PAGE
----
Wednesday, October 30, 2013

Emma Paul's Quilt

As some of you know, I'm the documentation chair for the Wisconsin Museum of Quilts & Fiber Arts.  I've been working hard to catch up with entries lately, now that I can work comfortably at the computer for longer periods of time.  I thought you might like to see some of the beautiful quilts we have documented and are entering into the Quilt Index.
This beautiful scrap quilt belongs to the New Berlin Historical Society.  According to the former owner, when Emma Stickels Paul was 21 years old, in 1862, she made this quilt in Mukwonago, Wisconsin.
The quilt is hand pieced and hand quilted.  We've identified the pattern as Brackman #2050, which has the name Indian, given to it by "Nancy Page" in the 1930s.  We really have no idea what Emma called the pattern.  The backing is unbleached muslin.  The binding is the same green as the sashing and borders, applied separately.
There are floral shapes quilted into the center squares, which are hard to see.  On this square there is a tiny spider web embroidered in white cotton.  We thought it might be a darn, but it isn't--there is no hole.
This is the most interesting find on the whole quilt:  the letter "A" embroidered in chain stitch with white cotton on one of the center squares.  Did Emma make it for someone whose name started with an A?  Or was Emma even the maker of the quilt?  Could the A stand for someone else who made the quilt?  Or someone who helped?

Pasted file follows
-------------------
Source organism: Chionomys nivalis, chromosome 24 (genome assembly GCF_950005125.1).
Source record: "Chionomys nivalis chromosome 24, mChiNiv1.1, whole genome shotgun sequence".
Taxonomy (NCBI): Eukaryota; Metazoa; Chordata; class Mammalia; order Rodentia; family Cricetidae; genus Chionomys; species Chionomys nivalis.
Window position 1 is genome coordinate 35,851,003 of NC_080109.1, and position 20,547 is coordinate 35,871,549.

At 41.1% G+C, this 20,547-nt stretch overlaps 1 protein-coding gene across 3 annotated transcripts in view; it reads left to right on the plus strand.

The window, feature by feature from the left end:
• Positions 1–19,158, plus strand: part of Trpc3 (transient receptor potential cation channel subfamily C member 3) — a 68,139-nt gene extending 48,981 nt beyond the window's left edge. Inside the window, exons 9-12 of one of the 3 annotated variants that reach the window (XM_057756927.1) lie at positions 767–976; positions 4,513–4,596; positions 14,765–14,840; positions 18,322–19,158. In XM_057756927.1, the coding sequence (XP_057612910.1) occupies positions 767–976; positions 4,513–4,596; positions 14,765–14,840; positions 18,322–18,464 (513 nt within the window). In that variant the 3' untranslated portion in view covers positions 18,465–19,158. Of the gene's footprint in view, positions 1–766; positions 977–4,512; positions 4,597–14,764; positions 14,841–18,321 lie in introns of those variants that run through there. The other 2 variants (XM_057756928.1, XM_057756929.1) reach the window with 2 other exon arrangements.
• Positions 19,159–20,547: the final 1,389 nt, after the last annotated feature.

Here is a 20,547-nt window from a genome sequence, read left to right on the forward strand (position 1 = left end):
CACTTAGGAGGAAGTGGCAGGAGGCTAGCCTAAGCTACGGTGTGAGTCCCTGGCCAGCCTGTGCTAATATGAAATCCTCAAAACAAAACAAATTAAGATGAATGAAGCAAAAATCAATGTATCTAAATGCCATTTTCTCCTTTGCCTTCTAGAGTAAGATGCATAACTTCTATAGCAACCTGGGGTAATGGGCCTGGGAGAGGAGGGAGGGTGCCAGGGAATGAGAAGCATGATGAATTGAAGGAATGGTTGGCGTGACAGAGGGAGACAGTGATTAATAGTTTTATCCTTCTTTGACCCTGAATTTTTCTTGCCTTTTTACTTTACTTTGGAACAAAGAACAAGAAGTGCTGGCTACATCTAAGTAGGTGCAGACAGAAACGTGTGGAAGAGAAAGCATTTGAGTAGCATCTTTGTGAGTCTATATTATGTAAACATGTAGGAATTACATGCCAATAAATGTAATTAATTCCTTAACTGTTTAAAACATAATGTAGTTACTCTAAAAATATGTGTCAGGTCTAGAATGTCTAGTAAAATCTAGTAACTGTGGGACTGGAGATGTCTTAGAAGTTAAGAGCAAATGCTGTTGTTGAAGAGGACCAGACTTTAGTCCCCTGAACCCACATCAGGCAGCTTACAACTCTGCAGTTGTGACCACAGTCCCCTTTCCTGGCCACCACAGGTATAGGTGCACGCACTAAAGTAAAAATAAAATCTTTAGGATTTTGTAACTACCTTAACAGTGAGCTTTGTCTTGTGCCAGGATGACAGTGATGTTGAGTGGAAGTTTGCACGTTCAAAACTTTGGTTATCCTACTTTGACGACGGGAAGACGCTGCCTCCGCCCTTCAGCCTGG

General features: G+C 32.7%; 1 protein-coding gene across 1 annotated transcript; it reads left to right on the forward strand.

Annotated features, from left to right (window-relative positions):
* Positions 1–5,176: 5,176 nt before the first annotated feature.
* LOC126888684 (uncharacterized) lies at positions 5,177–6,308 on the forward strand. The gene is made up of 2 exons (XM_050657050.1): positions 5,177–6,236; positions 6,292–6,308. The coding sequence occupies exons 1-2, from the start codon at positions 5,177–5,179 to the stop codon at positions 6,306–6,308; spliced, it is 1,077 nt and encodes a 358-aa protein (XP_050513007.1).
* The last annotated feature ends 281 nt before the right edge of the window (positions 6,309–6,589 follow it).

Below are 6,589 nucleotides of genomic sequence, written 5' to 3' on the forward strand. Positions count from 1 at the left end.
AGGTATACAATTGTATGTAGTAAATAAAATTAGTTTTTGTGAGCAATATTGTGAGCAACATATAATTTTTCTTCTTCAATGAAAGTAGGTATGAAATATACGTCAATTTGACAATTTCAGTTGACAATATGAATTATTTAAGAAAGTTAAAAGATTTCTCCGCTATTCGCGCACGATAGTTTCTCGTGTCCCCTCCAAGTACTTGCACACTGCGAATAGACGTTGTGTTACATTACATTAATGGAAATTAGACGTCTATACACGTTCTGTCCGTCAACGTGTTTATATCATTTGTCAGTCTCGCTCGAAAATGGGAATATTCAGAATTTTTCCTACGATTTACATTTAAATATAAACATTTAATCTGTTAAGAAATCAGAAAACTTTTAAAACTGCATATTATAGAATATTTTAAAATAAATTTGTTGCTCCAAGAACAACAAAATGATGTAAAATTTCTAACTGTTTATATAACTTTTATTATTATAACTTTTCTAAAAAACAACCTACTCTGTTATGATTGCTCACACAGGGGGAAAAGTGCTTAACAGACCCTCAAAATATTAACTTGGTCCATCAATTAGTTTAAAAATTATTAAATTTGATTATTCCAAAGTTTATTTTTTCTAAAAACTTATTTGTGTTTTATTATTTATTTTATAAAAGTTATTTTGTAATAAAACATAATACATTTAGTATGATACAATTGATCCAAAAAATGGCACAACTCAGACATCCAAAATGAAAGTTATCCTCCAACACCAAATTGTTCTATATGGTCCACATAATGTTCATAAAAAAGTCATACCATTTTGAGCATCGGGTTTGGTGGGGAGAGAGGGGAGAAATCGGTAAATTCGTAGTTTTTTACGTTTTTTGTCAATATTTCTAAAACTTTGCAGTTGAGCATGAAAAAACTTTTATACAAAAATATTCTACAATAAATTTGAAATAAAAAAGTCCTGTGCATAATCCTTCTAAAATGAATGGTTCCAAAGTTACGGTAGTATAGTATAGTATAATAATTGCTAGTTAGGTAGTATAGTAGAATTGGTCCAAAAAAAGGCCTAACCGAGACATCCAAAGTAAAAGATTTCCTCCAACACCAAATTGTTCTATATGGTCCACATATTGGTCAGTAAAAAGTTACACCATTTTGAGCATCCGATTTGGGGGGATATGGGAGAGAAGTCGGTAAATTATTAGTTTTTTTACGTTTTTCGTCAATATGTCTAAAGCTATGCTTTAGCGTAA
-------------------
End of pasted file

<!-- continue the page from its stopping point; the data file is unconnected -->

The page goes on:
The donor of the quilt inherited it from his mother, who acquired it from Emma's husband.  The donor was Emma's nephew.
It would be fun to trace the genealogy of the family.  The date of 1862 seemed right to those of us who saw it in person, which included 3 AQS certified quilt appraisers.
Wouldn't this be a fun pattern to sew?  I think I'd make it as an 8 in. block, with a 4 in. center square, four 2 in. squares for the corners, and 8 triangle/squares that finish at 2 in.
If you made the center square 6 inches, and the squares and triangle/squares 3 in., you'd have a 12 in. block.
I'll be entering this quilt into our section of the Quilt Index in the next few days.  We already have 448 quilts entered.  If you'd like to see them, or any others, just point your browser to
Happy quilting!

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